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Citizen, Technology, and Network for Smart Cities

 2019-06-26 By: InnoVEX Team

Blockchain has been one of the main topics of InnoVEX since last year. In InnoVEX 2019, one of the speakers of the blockchain forum session is Mr. John Jorritsma, the Mayor of Eindhoven City. As a smart city, Eindhoven focuses not only on the technologies, but also the people and how the dynamic relations between the 2 factors interplay.


A Welcome Development


One of the main aspects of a city is the people and by 2050, approximately 68% of the world’s population will live in urban areas. With an expected 9.8 Billion people, this means 6.7 billion people will live in cities which will require a novel or revolutionary management process; making smart cities a necessary development for the future. Smart cities are also estimated to contribute up to 60% of the world’s GDP by 2025; giving its creation further economic incentives.


Mr. Jorritsma stated that cities are very complex systems. The local governance provide critical elements in the city’s dynamics; but as urbanization grows, there will also be a growing need for adequate infrastructure, energy, food, effective administration, transportation, and work. Cities around the world will need to transform and optimize the living standards of their citizens.


This development of course will require collaborative efforts; combining technologies to create new solutions that can solve the problems. The Netherlands government has collaborated with Singapore on a joint research security between the Cybersecurity Agency of Singapore and the National Cybersecurity Center of Netherlands. The Hague Security Delta has also succeeded in building a cyber resilience framework with New York, Washington, and San Francisco.


Smart Cities Need Smart Communities


Despite all the excitement surrounding smart cities, the importance of the citizens is in no way reduced. In fact, their roles are even more important in the efforts. Citizens are the heart of every smart city and new technologies such as blockchain can further increase the citizens’ roles in the system. Blockchain can provide great potential for improving city governments such as by enabling fraud free voting, smart contract administration, safe transmission of secure & private information, and more.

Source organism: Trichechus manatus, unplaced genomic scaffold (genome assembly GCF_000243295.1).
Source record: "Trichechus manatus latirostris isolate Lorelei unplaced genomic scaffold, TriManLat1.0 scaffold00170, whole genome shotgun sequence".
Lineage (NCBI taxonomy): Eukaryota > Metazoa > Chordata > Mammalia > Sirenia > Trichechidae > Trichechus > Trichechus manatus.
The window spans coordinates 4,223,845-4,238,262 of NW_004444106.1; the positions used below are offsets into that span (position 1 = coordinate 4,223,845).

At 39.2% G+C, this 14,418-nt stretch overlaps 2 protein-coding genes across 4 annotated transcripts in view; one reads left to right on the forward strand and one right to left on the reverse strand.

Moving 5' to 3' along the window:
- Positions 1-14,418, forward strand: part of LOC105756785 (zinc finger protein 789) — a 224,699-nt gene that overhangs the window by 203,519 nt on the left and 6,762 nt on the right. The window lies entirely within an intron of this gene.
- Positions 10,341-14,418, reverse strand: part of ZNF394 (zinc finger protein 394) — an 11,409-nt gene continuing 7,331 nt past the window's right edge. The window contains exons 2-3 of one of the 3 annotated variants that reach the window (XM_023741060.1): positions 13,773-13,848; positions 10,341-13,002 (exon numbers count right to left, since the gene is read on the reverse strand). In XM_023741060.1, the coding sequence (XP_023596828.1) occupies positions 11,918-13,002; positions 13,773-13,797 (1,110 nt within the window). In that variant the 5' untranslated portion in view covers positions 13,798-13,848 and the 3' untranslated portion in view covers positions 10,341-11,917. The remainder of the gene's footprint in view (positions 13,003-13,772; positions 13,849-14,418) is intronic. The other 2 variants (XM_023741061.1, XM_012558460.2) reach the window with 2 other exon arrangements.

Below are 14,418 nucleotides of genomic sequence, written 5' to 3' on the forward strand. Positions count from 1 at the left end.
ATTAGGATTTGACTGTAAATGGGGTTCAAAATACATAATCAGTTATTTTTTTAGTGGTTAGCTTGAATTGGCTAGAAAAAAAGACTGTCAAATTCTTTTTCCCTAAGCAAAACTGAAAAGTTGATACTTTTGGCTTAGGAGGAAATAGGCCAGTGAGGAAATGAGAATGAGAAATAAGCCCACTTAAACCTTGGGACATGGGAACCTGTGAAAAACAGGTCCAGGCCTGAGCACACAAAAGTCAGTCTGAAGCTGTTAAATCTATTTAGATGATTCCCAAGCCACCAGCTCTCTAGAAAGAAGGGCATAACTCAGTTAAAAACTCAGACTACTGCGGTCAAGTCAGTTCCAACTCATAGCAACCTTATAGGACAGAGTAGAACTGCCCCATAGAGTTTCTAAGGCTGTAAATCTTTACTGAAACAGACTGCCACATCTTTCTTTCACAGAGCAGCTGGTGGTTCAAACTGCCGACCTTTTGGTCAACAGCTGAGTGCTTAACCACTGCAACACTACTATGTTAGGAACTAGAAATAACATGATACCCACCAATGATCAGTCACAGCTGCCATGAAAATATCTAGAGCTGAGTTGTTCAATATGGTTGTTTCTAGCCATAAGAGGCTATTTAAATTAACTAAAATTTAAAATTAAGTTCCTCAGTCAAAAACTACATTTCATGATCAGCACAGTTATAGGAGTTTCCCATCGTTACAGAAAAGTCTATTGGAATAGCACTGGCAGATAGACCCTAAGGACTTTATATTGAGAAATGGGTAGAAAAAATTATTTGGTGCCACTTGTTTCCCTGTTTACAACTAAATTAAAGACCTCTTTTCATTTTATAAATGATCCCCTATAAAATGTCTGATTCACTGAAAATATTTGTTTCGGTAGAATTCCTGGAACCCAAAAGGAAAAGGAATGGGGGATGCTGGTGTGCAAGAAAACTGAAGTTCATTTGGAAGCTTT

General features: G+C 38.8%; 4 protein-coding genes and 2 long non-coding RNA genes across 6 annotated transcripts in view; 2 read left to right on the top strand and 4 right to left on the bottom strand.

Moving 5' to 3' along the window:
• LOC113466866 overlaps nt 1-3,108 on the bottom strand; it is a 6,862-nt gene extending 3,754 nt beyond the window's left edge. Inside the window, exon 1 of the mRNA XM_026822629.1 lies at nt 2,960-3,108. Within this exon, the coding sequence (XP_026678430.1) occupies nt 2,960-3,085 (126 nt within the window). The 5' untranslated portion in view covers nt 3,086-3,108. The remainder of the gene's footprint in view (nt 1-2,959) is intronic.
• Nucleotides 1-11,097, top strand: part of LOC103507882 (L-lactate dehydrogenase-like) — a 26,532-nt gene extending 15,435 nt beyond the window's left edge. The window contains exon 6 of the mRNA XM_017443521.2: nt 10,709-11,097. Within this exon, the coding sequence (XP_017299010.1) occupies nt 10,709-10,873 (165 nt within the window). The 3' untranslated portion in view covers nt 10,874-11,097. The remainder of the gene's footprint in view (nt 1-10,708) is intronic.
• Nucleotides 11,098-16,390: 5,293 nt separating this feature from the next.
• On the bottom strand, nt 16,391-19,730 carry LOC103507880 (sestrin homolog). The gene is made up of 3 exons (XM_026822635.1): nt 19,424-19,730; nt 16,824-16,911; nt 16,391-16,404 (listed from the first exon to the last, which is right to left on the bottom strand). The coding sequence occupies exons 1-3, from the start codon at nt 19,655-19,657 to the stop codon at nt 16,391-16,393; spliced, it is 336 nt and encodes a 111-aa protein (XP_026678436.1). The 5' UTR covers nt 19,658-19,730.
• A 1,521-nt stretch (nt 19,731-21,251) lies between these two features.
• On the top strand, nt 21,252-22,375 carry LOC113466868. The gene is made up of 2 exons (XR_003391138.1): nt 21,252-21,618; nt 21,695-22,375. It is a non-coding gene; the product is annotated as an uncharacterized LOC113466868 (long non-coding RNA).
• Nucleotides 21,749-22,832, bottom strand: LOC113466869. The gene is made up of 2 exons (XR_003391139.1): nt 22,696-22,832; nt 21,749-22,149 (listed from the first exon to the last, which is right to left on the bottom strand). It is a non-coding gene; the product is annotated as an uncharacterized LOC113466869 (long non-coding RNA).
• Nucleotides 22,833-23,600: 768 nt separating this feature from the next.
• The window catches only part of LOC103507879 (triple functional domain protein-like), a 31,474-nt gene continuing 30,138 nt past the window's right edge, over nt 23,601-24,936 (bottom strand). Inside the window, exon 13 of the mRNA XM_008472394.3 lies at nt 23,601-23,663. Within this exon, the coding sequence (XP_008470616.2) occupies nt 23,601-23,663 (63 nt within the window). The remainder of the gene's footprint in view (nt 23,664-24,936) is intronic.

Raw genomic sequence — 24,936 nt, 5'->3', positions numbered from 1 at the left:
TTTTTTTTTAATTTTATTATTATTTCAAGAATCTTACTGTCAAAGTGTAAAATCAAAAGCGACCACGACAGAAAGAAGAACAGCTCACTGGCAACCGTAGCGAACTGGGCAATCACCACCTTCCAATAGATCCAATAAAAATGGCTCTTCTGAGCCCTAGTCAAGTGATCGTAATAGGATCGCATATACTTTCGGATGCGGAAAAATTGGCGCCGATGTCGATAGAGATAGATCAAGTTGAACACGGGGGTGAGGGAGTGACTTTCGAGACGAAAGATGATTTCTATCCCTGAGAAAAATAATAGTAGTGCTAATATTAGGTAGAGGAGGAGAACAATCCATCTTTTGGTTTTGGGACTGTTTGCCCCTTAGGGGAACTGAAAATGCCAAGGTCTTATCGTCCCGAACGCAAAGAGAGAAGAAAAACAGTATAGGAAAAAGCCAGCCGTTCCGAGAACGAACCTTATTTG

Blockchain applications in smart cities will facilitate open data communication; allowing cities to open and share city data and allowing cities to involve citizens in urban decision making in the future and be able to create a good, safe living environment for the inhabitants.


Eindhoven aims to build a smart society, with smart people, intelligent community, and quality of life in the city as the main goal of this city management. The smart city is to be co-developed by citizens and companies who create smart solutions for not only daily challenges; but also societal challenges.


Blockchain in the Smart City


Netherlands also has the Dutch Blockchain Coalition; a jointly developed partnership by a triple helix of industry, government, and academia. They have assumed a leading role and joint responsibility for the success of the national blockchain action agenda. The Dutch government also has the political ambition to fundamentally secure the autonomy of its citizens in the digital world.


Various experiments are conducted in Netherlands to see what blockchain can offer to contribute. One such experiment is the self-sovereign industry which gives citizens the opportunity to control their own data; developing a digital identity at a passport level that allows people to safely act in the digital world. To further give control to the citizen, the access to this digital identity might be linked to an organization, electronic device, etc. The possible use cases are very diverse; including handling income taxes, digital identity, autonomous vehicles, logistics, even transportation of toxic waste across countries.


The Dutch government is very eager to test and use what’s being done in other innovative industries. There are many projects and works being done not only by government entities, but also startups, universities, and corporates. This collaboration and the fact that the projects are open source lower cost for government; following the philosophy that innovative powers are best when it’s win-win for all.


Conclusion


Technology such as blockchain can create new norms and rules for data usage; for privacy regulations and to protect citizens. Creating a smart city network with peers around the world to help and find solutions to contribute to the global sustainable development goals will make sure the smart cities can function as intended through global collaborative efforts.


To watch the full forum session, visit our YouTube channel here.

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